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Minimum Wages, Bipartisan Support, and the Facts

On Tuesday, the Arlington County Civic Federation welcomed the annual visit of Arlington’s General Assembly legislators. The budget impasse in the General Assembly, was obviously the topic du juor, and was covered by the Arlington Sun-Gazette.

Legislators addressed Federation delegates’ questions. For example, Del. Al Eisenberg (D) noted that he was a co-patron of HB 539, which was patroned by Del. Vince Callahan (R-McLean)., to raise the minimum wage in Virginia by stages to $8.15 by July 2008. However, the bill didn’t get out of the House’s Committee on Commerce and Labor.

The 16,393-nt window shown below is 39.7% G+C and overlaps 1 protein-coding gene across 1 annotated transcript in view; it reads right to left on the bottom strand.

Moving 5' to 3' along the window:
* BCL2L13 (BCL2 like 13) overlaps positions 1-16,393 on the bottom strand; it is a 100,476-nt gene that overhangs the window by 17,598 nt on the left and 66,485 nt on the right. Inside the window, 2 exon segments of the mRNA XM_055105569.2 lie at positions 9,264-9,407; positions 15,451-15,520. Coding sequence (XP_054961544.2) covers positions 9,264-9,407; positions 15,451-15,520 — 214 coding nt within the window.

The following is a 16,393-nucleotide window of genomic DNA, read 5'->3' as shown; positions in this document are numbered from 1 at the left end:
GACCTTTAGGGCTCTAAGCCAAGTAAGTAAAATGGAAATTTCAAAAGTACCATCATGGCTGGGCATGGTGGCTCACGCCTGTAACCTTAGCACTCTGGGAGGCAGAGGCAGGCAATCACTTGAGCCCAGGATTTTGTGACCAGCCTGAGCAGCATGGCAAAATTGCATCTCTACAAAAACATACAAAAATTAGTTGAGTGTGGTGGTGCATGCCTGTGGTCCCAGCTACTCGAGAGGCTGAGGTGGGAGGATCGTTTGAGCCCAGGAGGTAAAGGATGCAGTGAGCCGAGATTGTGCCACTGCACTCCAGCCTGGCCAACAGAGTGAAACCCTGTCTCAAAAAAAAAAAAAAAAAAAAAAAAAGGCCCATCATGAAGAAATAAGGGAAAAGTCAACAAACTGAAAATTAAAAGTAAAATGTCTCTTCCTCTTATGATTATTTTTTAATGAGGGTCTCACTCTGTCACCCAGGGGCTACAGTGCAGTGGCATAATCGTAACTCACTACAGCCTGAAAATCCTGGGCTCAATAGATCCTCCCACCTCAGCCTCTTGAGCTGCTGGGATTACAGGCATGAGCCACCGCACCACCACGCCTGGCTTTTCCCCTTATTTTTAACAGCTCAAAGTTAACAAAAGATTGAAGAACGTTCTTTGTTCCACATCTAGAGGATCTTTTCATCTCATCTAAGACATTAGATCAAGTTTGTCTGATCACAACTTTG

We were reminded of the bill by the column Dr. Walter Williams, economics professor at George Mason University, who explained in yesterday’s Washington Times why raising the minimum wage is "maximum folly." Dr. Williams cites a few statistics supporters of the minimum wage gloss over, e.g., “(w)orkers earning the minimum wage or less tend to be young, single workers between ages 16 and 25. Only about 2 percent of workers over 25 years of age earn minimum wages. According to the U.S. Bureau of Labor Statistics: 63 percent of minimum wage workers receive raises within one year of employment, and only 15 percent still earn the minimum wage after three years.” He also cites two surveys of academic economists who “agreed that increasing the minimum wage causes unemployment among youth and low-skilled workers. Thankfully, the vast majority of Virginia state legislators had the good economic sense to let HB 539 die in committee.